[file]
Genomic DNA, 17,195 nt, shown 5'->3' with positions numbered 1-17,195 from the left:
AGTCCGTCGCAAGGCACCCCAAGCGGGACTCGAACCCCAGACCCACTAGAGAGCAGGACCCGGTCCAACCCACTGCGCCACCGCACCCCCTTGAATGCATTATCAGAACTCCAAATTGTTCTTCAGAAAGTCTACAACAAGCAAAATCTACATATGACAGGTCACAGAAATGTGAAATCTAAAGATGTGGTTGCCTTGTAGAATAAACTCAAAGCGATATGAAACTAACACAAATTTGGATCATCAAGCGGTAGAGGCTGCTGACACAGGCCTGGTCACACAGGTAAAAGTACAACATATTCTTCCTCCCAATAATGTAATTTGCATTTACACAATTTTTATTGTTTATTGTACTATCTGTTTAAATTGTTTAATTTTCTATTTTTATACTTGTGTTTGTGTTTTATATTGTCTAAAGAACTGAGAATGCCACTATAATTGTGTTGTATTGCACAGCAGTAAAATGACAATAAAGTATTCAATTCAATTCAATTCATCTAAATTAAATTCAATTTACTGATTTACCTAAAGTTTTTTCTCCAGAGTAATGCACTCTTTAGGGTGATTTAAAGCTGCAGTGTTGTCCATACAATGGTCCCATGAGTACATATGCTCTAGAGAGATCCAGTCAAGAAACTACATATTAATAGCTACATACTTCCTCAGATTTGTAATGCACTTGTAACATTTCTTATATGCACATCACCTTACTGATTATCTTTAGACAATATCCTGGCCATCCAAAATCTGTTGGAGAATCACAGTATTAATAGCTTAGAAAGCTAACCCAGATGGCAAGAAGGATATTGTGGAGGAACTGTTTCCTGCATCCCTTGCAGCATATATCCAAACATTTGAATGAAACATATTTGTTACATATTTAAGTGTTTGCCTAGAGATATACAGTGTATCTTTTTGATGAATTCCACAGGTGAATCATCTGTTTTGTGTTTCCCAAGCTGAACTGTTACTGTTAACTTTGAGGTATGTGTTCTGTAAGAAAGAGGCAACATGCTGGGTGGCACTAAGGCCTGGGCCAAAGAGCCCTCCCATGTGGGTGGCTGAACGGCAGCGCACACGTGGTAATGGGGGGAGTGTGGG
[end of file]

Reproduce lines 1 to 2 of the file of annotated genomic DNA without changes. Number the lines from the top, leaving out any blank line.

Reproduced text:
Genomic DNA, 17,195 nt, shown 5'->3' with positions numbered 1-17,195 from the left:
AGTCCGTCGCAAGGCACCCCAAGCGGGACTCGAACCCCAGACCCACTAGAGAGCAGGACCCGGTCCAACCCACTGCGCCACCGCACCCCCTTGAATGCATTATCAGAACTCCAAATTGTTCTTCAGAAAGTCTACAACAAGCAAAATCTACATATGACAGGTCACAGAAATGTGAAATCTAAAGATGTGGTTGCCTTGTAGAATAAACTCAAAGCGATATGAAACTAACACAAATTTGGATCATCAAGCGGTAGAGGCTGCTGACACAGGCCTGGTCACACAGGTAAAAGTACAACATATTCTTCCTCCCAATAATGTAATTTGCATTTACACAATTTTTATTGTTTATTGTACTATCTGTTTAAATTGTTTAATTTTCTATTTTTATACTTGTGTTTGTGTTTTATATTGTCTAAAGAACTGAGAATGCCACTATAATTGTGTTGTATTGCACAGCAGTAAAATGACAATAAAGTATTCAATTCAATTCAATTCATCTAAATTAAATTCAATTTACTGATTTACCTAAAGTTTTTTCTCCAGAGTAATGCACTCTTTAGGGTGATTTAAAGCTGCAGTGTTGTCCATACAATGGTCCCATGAGTACATATGCTCTAGAGAGATCCAGTCAAGAAACTACATATTAATAGCTACATACTTCCTCAGATTTGTAATGCACTTGTAACATTTCTTATATGCACATCACCTTACTGATTATCTTTAGACAATATCCTGGCCATCCAAAATCTGTTGGAGAATCACAGTATTAATAGCTTAGAAAGCTAACCCAGATGGCAAGAAGGATATTGTGGAGGAACTGTTTCCTGCATCCCTTGCAGCATATATCCAAACATTTGAATGAAACATATTTGTTACATATTTAAGTGTTTGCCTAGAGATATACAGTGTATCTTTTTGATGAATTCCACAGGTGAATCATCTGTTTTGTGTTTCCCAAGCTGAACTGTTACTGTTAACTTTGAGGTATGTGTTCTGTAAGAAAGAGGCAACATGCTGGGTGGCACTAAGGCCTGGGCCAAAGAGCCCTCCCATGTGGGTGGCTGAACGGCAGCGCACACGTGGTAATGGGGGGAGTGTGGG